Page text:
Functional evaluation of THIQ, a melanocortin 4 receptor agonist, in models of food intake and inflammation

Ruta Muceniece, Liga Zvejniece, Reinis Vilskersts, Edgars Liepinsh, Larisa Baumane, Ivars Kalvinsh, Jarl E. Wikberg, Maija Dambrova

Research output: Contribution to journalArticlepeer-review

12 Citations (Scopus)
3 Downloads (Pure)

Abstract

The central melanocortinergic system plays an important role in regulating different aspects of energy homeostasis and the immunomodulatory response. In the present study, we evaluated the in vivo activities of food intake suppression and anti-inflammatory activity of THIQ, which has been proposed to possess high and selective melanocortin-4 receptor agonistic activity in vitro. The results showed that THIQ (0.1, 0.3 and 1 nmol/rat, intracerebroventricularly) is less effective in reducing food intake and body weights of rats than the non-selective melanocortin receptor agonist melanotan II. Electron paramagnetic resonance measurements in mice brain tissue showed that THIQ at doses of 0.001 and 0.01 nmol/mouse (intracisternally) increased the concentration of nitric oxide, which is not typical for melanocortin receptor agonists. In an experimental brain inflammation model, THIQ only weakly antagonized lipopolysaccharide-induced nitric oxide overproduction in brain tissue at a dose of 0.01 nmol/mouse. Our findings provide new insight into the in vivo pharmacological profile of the in vitro selective melanocortin-4 receptor agonist THIQ and give grounds for caution when interpreting and predicting melanocortin receptor selective agonist activity in vivo.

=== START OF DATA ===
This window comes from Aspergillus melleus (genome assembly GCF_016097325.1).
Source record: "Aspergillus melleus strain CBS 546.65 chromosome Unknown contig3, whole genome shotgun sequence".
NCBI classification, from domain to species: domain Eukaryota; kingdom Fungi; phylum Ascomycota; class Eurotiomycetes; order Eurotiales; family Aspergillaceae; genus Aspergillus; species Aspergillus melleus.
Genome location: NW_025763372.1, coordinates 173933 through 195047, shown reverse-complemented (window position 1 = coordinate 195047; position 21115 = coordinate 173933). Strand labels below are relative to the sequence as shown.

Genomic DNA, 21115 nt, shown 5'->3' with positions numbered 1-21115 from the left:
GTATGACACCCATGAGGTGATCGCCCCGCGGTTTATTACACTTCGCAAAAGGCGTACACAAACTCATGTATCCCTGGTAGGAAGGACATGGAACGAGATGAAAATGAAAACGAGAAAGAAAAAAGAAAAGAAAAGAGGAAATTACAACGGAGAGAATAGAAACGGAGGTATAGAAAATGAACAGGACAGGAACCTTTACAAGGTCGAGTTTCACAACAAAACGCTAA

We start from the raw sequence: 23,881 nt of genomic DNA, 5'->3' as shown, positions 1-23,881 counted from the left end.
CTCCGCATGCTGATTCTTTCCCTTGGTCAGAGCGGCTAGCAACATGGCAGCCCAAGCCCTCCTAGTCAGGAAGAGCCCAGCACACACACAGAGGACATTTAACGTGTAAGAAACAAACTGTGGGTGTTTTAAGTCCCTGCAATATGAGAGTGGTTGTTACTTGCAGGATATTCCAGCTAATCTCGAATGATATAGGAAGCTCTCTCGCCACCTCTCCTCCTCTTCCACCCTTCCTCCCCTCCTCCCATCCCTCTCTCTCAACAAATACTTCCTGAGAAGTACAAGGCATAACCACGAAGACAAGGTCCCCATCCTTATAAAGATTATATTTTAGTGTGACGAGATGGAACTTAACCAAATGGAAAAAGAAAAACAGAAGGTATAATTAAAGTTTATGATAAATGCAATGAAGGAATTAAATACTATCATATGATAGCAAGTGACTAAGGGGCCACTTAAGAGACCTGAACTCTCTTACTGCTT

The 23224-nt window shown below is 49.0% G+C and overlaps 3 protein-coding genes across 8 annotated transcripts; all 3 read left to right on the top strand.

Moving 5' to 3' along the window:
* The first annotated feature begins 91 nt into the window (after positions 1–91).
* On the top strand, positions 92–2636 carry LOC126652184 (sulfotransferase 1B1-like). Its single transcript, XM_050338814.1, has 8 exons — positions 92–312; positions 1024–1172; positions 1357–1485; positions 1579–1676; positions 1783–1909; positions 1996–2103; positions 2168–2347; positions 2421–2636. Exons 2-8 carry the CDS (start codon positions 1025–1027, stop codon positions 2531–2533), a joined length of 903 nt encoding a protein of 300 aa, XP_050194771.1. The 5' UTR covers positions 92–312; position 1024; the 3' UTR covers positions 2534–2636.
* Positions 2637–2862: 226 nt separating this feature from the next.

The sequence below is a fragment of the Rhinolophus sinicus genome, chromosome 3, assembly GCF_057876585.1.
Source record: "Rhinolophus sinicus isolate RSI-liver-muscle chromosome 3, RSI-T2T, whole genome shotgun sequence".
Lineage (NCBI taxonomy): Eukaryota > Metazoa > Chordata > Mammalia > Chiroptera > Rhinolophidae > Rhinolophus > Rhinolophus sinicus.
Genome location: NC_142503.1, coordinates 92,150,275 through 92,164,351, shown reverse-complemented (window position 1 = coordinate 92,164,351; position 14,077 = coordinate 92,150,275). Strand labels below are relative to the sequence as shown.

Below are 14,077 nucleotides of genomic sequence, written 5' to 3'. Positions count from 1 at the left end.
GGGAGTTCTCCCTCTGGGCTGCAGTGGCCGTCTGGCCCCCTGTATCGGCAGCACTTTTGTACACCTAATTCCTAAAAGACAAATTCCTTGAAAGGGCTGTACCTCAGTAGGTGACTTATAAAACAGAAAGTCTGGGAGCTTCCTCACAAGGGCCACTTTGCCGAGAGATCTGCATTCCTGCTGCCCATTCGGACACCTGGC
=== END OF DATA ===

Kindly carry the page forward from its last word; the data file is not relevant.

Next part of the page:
Original languageEnglish
Pages (from-to)416-420
Number of pages5
JournalBasic and Clinical Pharmacology and Toxicology
Volume101
Issue number6
DOIs
Publication statusPublished - Dec 2007
Externally publishedYes

Field of Science*

  • 3.1 Basic medicine

Publication Type*

  • 1.1. Scientific article indexed in Web of Science and/or Scopus database

Fingerprint

Dive into the research topics of 'Functional evaluation of THIQ, a melanocortin 4 receptor agonist, in models of food intake and inflammation'. Together they form a unique fingerprint.

Cite this